We are happy to present to you the 50th issue of Yemaya. The occasion is unfortunately, however, more sombre than it is celebratory, in a world beset by war and disaster.
Since its launch in April 1999, Yemaya has regularly covered gender issues in the fisheries. It has systematically documented the various forms of gender based inequality and discrimination that prevail in the sector. It has also documented the steady erosion of the livelihood base of artisanal fishers as threats to small-scale fisheries (SSF) continue to grow.
On this occasion, it would be fitting to recall the Shared Gender Agenda that ICSF had released in 2010, with wide endorsement from representatives of fishing communities and fish worker organizations from across the world. Some of the points from the Shared Gender Agenda are worth noting in today’s context.
Q & A
Interview of Kholiswa Fosana, a dynamic young woman fisher leader from the village of Hobeni situated in rural Eastern Cape, South Africa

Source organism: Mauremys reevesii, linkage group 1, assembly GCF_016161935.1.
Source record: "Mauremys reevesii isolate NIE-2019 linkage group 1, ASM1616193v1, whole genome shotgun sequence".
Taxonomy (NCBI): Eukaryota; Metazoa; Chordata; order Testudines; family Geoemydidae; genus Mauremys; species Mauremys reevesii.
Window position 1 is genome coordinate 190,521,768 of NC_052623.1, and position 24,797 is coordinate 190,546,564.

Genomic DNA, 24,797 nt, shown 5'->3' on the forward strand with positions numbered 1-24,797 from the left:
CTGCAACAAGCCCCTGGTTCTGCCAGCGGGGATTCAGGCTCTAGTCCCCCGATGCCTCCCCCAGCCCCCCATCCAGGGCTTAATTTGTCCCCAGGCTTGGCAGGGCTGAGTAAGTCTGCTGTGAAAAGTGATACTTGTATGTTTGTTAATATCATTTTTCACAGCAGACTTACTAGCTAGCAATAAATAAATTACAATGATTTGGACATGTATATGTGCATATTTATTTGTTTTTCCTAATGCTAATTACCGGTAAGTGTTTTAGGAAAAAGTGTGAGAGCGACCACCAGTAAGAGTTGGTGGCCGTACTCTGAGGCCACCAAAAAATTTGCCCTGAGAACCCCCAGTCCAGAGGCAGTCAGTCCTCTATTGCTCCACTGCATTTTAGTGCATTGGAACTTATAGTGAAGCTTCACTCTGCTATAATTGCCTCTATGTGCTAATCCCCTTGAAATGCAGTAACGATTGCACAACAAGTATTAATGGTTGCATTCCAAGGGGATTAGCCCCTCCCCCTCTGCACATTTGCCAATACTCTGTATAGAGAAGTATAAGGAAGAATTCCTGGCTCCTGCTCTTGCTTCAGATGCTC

By Jackie Sunde (firstname.lastname@example.org), Member, ICSF
What is the main focus of your organization?
I am a youth leader in our organization, the Hobeni Fisher’s Association. Our organization comprises men and women who have traditionally fished and harvested marine resources along the coast adjacent to our village. During the apartheid regime in South Africa our community was forced to move out of our land and the State established a nature reserve and a marine reserve along the coast. My parents and others were prevented from accessing marine resources. After democracy came to South Africa in 1994, we hoped that we would get our land back and once again be able to harvest resources. However, the State insisted that our land must remain part of the marine protected area (MPA), and we were not permitted to harvest resources. This has really impacted the well being of my community, in particular, the food security and livelihoods of fisher families. Although the State promised that we could use reso